An updated Integrated Food Security Phase Classification (IPC) was released in June, highlighting that food security has deteriorated further in South Sudan. The severely food insecure population has grown to 6 million (from 4.9 million in February) and accounts for about 50 per cent of the total population. An estimated 1.1 million children are estimated to be acutely malnourished.
South Sudan is experiencing one of the most protracted, widespread Cholera outbreaks in recent history. About 6,870 cases have been reported this year, the highest since 2014. The reported cases within the first 6 months of 2017 show a 73 per cent increase from the total cases reported in 2016. UNICEF and partners have scaled up nationwide cholera response.
The national measles immunization campaign, launched on 3 May, was successfully completed in seven states. Preliminary results indicate that 97 per cent of the 1,496,115 targeted children have been reached.
Situation Overview & Humanitarian Needs
A new IPC was released in June, showing that while the famine is officially over in Unity State, however, food security in South Sudan has deteriorated further across the country. An estimated 6 million people (50 per cent of South Sudan’s population) are estimated to be severely food insecure. This is the largest number of people ever to experience severe food insecurity (IPC Phases 3, 4 and 5) in South Sudan. The impacts from armed conflict, economic crisis, and below-average harvests that were exhausted well before the ongoing lean season have been identified as the main reasons for the high levels of food insecurity.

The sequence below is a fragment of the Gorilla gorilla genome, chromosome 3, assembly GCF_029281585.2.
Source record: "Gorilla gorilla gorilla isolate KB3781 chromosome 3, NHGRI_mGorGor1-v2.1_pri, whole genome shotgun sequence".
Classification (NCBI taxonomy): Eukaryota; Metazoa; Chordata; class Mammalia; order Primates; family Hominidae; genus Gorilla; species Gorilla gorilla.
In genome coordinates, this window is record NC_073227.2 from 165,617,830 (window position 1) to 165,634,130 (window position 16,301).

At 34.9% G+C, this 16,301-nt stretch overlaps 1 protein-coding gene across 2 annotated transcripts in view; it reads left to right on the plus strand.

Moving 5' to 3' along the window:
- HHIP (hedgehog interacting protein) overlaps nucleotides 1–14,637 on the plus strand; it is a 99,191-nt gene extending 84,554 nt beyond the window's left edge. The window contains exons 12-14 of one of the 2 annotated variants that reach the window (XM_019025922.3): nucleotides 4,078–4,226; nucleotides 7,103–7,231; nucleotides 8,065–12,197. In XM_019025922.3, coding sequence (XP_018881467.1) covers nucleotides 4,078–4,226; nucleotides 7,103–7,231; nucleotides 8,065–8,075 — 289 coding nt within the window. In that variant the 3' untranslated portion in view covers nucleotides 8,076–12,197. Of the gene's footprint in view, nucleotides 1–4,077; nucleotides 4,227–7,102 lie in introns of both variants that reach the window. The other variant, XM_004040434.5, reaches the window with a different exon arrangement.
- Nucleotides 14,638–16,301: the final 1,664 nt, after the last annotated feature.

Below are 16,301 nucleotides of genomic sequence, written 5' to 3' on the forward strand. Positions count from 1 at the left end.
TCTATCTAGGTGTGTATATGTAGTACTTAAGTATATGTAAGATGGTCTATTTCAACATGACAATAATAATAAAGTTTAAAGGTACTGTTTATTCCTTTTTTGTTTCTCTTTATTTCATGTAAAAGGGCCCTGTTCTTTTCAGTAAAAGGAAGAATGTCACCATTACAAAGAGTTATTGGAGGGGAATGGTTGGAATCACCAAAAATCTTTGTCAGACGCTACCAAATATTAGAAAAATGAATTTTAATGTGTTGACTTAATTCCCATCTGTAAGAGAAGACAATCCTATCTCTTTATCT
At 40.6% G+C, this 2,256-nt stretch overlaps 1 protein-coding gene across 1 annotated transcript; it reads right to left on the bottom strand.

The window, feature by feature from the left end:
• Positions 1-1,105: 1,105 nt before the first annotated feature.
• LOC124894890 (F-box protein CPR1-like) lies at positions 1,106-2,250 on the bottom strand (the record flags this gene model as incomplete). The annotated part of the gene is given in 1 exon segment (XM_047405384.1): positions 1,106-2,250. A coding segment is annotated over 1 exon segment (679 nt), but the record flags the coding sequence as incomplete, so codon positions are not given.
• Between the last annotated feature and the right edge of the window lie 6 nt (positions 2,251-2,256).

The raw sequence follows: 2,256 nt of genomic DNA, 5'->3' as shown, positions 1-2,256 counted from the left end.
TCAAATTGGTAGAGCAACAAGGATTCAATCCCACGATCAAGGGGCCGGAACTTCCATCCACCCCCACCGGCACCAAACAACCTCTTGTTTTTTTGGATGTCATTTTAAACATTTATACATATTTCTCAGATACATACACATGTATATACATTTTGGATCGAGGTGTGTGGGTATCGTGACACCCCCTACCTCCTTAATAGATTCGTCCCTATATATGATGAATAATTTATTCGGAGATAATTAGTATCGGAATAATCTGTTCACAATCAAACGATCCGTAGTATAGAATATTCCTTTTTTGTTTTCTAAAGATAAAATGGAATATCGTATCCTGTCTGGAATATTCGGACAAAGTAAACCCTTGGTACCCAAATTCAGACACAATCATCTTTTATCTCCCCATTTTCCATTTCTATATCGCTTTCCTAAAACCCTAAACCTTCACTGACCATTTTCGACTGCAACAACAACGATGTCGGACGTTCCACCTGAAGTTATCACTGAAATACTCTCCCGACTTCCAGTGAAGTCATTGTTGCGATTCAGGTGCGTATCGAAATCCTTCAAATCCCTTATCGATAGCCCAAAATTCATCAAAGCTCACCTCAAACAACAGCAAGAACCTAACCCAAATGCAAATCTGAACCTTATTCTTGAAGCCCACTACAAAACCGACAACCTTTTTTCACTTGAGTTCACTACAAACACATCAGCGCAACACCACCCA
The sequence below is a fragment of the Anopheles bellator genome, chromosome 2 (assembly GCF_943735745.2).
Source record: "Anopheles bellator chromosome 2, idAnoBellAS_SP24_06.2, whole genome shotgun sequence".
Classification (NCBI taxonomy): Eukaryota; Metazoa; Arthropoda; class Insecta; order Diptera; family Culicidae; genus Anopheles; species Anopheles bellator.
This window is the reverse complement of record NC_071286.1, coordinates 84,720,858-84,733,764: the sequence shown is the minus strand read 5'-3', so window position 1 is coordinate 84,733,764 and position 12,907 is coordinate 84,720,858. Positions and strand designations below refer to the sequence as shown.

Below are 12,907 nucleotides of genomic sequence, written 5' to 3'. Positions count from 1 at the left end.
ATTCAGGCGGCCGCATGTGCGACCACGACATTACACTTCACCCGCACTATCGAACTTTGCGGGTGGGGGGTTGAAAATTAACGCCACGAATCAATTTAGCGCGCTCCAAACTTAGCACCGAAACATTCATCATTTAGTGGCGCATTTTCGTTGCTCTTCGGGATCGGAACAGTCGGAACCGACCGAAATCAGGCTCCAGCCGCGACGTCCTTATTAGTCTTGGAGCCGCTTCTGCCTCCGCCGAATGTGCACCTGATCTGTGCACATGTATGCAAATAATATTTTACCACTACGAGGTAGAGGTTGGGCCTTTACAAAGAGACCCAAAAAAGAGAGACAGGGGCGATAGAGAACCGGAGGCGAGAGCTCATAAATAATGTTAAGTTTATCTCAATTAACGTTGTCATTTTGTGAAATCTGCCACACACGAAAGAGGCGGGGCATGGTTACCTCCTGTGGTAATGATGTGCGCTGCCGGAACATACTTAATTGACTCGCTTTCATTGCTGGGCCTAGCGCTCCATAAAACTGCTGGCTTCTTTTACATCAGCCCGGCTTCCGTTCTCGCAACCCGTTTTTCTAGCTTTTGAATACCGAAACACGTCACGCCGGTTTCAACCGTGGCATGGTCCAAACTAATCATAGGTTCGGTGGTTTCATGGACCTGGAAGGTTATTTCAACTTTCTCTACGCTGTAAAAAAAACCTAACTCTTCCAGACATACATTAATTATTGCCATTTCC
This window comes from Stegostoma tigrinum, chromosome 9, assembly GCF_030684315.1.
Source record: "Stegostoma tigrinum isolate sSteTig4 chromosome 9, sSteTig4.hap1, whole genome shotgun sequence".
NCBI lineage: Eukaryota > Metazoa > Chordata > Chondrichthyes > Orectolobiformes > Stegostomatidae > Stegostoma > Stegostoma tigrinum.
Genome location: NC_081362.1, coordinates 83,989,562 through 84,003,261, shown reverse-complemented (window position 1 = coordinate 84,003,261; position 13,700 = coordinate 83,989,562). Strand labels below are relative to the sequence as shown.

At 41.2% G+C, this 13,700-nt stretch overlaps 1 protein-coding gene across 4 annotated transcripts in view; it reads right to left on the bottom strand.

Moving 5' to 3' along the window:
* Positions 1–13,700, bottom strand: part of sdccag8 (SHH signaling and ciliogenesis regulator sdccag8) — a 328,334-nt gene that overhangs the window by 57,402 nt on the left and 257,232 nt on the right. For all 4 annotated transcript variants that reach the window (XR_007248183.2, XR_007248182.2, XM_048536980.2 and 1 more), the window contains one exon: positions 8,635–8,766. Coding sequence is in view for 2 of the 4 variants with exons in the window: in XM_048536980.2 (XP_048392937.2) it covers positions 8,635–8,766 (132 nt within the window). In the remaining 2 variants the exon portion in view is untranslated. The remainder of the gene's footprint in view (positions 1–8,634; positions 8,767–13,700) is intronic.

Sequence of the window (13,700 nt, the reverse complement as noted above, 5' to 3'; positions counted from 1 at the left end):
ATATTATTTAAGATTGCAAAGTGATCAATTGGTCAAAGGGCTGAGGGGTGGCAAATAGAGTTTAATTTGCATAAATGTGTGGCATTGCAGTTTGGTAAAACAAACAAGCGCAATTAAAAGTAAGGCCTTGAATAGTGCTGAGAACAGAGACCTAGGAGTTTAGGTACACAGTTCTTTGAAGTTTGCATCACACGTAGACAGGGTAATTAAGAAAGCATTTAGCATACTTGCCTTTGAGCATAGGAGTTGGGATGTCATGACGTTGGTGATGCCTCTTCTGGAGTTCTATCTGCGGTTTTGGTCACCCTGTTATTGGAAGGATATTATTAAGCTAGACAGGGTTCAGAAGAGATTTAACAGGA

Famine is no longer occurring in Leer and Mayendit counties, and further deterioration was prevented in Koch and Panyijar counties of Unity State as a result of immediate and sustained multi-sector humanitarian assistance delivered to affected population since March 2017.
The early detection of the deterioration of the food security situation into famine followed by the large-scale immediate response averted further loss of life. However, between June and July 2017, approximately 45,000 people will still be facing Humanitarian Catastrophe in Leer, Koch, Mayendit in former Unity State and Ayod County in former Jonglei state while an estimated 1.7 million people are likely to be facing severe food security (IPC Phase 4 - one-step below Famine).
The number of reported cholera cases continues to increase. The total number of cases reported so far in 2017 has reached 6,870, with 174 deaths (CFR 2.6 per cent). Meanwhile, the cumulative number of cases since the onset of the outbreak in June 2016 has reached 10,832, with 251 deaths (CFR 2.3 per cent). Children and teenagers constitute about 51 per cent of the cases. New cases have recently been recorded in Juba, with the risk of transmission high due to the urban environment and the current limited operation of the urban water system for lack of fuel. In 2017, 665 measles cases and three deaths have been reported, at a CFR of 0.45 per cent.